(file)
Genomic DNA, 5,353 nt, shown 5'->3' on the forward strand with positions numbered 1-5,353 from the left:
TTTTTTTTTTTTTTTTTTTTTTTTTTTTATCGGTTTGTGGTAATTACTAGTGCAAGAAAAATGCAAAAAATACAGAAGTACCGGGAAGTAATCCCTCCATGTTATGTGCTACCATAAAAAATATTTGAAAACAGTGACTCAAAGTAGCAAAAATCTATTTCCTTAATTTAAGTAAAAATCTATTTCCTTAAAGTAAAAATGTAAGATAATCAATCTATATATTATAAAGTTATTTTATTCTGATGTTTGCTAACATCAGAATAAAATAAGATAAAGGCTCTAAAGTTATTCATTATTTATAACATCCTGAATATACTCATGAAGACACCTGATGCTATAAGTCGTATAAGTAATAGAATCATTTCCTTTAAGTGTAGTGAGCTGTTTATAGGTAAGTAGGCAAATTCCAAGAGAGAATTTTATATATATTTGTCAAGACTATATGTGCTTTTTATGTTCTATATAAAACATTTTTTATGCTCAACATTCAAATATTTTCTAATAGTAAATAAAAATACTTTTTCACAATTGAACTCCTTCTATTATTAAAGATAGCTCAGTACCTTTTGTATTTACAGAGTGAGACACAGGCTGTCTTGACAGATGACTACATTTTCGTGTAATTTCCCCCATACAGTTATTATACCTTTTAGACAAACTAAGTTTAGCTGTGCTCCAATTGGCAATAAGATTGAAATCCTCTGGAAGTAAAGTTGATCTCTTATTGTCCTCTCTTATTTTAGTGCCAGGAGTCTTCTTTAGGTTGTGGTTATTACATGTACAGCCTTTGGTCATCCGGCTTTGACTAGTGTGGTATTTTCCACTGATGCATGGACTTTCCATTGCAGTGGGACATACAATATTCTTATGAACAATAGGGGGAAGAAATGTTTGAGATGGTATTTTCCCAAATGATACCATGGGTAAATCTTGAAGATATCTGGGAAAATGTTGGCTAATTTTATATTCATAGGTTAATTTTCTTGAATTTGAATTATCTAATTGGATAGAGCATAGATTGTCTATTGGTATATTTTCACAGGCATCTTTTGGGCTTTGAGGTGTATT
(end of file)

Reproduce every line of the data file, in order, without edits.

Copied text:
Genomic DNA, 5,353 nt, shown 5'->3' on the forward strand with positions numbered 1-5,353 from the left:
TTTTTTTTTTTTTTTTTTTTTTTTTTTTATCGGTTTGTGGTAATTACTAGTGCAAGAAAAATGCAAAAAATACAGAAGTACCGGGAAGTAATCCCTCCATGTTATGTGCTACCATAAAAAATATTTGAAAACAGTGACTCAAAGTAGCAAAAATCTATTTCCTTAATTTAAGTAAAAATCTATTTCCTTAAAGTAAAAATGTAAGATAATCAATCTATATATTATAAAGTTATTTTATTCTGATGTTTGCTAACATCAGAATAAAATAAGATAAAGGCTCTAAAGTTATTCATTATTTATAACATCCTGAATATACTCATGAAGACACCTGATGCTATAAGTCGTATAAGTAATAGAATCATTTCCTTTAAGTGTAGTGAGCTGTTTATAGGTAAGTAGGCAAATTCCAAGAGAGAATTTTATATATATTTGTCAAGACTATATGTGCTTTTTATGTTCTATATAAAACATTTTTTATGCTCAACATTCAAATATTTTCTAATAGTAAATAAAAATACTTTTTCACAATTGAACTCCTTCTATTATTAAAGATAGCTCAGTACCTTTTGTATTTACAGAGTGAGACACAGGCTGTCTTGACAGATGACTACATTTTCGTGTAATTTCCCCCATACAGTTATTATACCTTTTAGACAAACTAAGTTTAGCTGTGCTCCAATTGGCAATAAGATTGAAATCCTCTGGAAGTAAAGTTGATCTCTTATTGTCCTCTCTTATTTTAGTGCCAGGAGTCTTCTTTAGGTTGTGGTTATTACATGTACAGCCTTTGGTCATCCGGCTTTGACTAGTGTGGTATTTTCCACTGATGCATGGACTTTCCATTGCAGTGGGACATACAATATTCTTATGAACAATAGGGGGAAGAAATGTTTGAGATGGTATTTTCCCAAATGATACCATGGGTAAATCTTGAAGATATCTGGGAAAATGTTGGCTAATTTTATATTCATAGGTTAATTTTCTTGAATTTGAATTATCTAATTGGATAGAGCATAGATTGTCTATTGGTATATTTTCACAGGCATCTTTTGGGCTTTGAGGTGTATT